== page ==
The panel of local and state officials answered questions from the audience regarding issues that affect Gallia County.
Over the past month, gas prices have soared causing legislators to take a closer look at the business practices of national and international providers.
According to a statement by U.S. Rep. Charlie Wilson, who was unable to attend the event, steps are being taken in the form of two bills - the Federal Price Gouging Prevention Act and the No Oil Producing and Exporting Cartels Act.
“These bills would punish price gougers and go after foreign countries that fix prices and limit supply,” wrote Wilson. “I will continue to do my part to try to bring gas prices under control.”
Both bills have passed the House and are now before Senate committees.
The benefits of alternative energy was also discussed.
“(U.S. Sen. Sherrod Brown) would like to see Ohio become the Silicon Valley of alternative energy,” said Jeanne Wilson, a representative of Brown's office.
Gallia County Commissioners President David Smith said the commissioners have started focusing on alternative energy see how it can benefit Gallia County.
“Commissioner (Joe) Foster is chairing a committee we have appointed (to look at) what opportunities we have in Gallia County to benefit from (alternative energy),” said Smith. “Sooner or later the (gas prices) are going to take a toll on our economy and we need an energy policy from the national down to the state level.”
Lawrence Burdell, vice president of the Ohio Federation of Soil & Water Conservation Districts, stated that creating wealth starts with the soil.
“We (need to) maximize the use of our free natural, renewable resources to produce a product and add all the value to it,” said Burdell. “In the past we depended on these resources for food and fiber. Now we are being asked to produce not only food and fiber, but also energy.
“This is a geat challenge as well as a great opportunity for Gallia County,” Burdell added. “We at the Gallia County Soil and Water Conservation District are preparing to be leaders in this effort.”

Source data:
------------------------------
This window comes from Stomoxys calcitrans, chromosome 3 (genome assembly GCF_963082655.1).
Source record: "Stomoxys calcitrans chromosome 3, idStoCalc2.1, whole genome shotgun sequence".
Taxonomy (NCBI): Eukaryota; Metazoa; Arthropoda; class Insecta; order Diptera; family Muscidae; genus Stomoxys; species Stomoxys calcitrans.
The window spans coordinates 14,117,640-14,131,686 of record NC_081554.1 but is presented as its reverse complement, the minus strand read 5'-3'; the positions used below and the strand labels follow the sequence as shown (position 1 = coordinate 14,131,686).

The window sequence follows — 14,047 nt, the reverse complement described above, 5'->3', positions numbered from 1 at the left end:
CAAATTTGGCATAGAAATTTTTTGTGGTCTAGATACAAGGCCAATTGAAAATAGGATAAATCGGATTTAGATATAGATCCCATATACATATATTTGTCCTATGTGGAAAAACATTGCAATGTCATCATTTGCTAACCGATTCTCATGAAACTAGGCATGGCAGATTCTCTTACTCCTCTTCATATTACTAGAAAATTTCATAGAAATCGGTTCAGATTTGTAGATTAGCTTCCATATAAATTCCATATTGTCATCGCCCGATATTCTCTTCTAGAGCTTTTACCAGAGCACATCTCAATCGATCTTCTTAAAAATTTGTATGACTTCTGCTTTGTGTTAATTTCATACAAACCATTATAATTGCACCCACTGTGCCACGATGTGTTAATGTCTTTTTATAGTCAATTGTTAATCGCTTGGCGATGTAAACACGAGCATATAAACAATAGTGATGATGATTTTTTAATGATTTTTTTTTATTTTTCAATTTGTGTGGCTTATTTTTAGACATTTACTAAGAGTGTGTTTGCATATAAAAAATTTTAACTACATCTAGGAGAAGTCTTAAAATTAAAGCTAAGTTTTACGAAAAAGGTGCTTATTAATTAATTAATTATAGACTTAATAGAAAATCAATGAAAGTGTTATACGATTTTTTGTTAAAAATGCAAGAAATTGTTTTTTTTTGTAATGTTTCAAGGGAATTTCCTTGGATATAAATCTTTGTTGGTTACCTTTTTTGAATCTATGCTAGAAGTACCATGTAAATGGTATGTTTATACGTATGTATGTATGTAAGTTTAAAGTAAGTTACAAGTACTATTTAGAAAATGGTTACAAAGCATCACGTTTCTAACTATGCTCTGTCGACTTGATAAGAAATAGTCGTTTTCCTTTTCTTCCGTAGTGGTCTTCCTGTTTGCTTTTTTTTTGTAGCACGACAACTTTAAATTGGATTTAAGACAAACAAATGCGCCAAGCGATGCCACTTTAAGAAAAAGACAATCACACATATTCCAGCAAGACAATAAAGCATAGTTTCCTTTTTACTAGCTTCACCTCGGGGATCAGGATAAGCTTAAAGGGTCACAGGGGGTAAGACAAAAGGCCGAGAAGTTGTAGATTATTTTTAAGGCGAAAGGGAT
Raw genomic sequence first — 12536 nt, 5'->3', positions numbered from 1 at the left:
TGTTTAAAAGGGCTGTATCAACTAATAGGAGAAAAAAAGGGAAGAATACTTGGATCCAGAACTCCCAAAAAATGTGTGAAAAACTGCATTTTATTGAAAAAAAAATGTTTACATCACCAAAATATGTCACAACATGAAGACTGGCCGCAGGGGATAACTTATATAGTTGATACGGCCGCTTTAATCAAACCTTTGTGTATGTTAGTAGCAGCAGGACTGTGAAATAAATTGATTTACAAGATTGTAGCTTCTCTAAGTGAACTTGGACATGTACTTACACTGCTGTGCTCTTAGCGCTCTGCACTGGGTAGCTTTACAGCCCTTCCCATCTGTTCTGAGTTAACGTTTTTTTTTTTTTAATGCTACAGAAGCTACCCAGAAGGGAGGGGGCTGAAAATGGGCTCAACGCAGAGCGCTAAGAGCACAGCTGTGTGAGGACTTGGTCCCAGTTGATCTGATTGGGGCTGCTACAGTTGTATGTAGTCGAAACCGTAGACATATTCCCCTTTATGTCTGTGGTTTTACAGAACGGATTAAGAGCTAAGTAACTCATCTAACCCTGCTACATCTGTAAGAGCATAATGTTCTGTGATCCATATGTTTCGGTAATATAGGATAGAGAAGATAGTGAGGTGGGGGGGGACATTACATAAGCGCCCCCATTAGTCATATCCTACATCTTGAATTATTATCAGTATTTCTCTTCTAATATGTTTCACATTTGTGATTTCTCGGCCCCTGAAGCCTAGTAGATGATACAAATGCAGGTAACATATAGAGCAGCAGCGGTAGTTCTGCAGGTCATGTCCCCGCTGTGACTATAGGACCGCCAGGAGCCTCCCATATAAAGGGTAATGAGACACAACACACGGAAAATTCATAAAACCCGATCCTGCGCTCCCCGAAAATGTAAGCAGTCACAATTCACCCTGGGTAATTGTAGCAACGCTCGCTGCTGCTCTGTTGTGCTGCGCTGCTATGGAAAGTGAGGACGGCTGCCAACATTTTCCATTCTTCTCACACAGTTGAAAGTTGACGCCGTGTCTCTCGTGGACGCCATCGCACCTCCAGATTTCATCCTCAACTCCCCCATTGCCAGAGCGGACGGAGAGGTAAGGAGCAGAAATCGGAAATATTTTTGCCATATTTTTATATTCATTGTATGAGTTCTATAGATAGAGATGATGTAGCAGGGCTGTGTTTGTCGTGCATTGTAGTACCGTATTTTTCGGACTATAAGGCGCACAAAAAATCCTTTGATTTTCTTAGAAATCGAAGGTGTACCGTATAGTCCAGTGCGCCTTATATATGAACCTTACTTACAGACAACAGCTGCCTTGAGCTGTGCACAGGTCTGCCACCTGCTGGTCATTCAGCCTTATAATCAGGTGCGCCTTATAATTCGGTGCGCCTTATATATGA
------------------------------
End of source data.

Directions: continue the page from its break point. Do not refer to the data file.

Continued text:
Ethanol production has been at the top of the list of discussions in past years regarding Gallia County's role in alternative energy.
According to Burdell, right now Gallia County is not in a position to be aided by ethanol.
“Unfortunately, right at the moment, ethanol has had a negative effect on Gallia County, because we are a corn deficient county. What livestock we do have, much of the corn is being bought,” Burdell said. “What we have to look at is the total effect, the long range effect, this at some point will have to balance out.”
Locally, Gallipolis City Commission President Dow Saunders updated the audience on several actions the city is taking to improve the quality of life in the city, including the Ameresco energy savings project and the controversial rental inspection program.
The recent agreement between the city and county to provide sewer service to the Kanauga-Addison area was also discussed.
Also on hand to discuss issues were State Rep. Clyde Evans, who spoke to the audience about higher education; Brandon Kern, representative of State Sen. John Carey's office, who spoke of changes to Jobs Ready Sites rules; Shannon Slavin, representative of Congressman Charlie Wilson's office, who talked about several projects, including the Farm Road project, taking place in Gallipolis and Gallia County; and Cara Dingus Brook, representative for U.S. Sen. George Voinovich, who discussed the reauthorization of the Appalachian Regional Commission.
Other topics covered included the Farm Act, high-speed Internet access and economic development in Gallia County.
The legislative event, sponsored by AT&T, was initiated to give businesses and residents an opportunity to discuss concerns with state and local legislators.
“The chamber is here obviously to foster business and be a liaison between businesses and the legislators,” said Legislative Event Chair Ryan Smith. “That's why we hold this event, so that from a business perspective or individual perspective, our voices are heard.”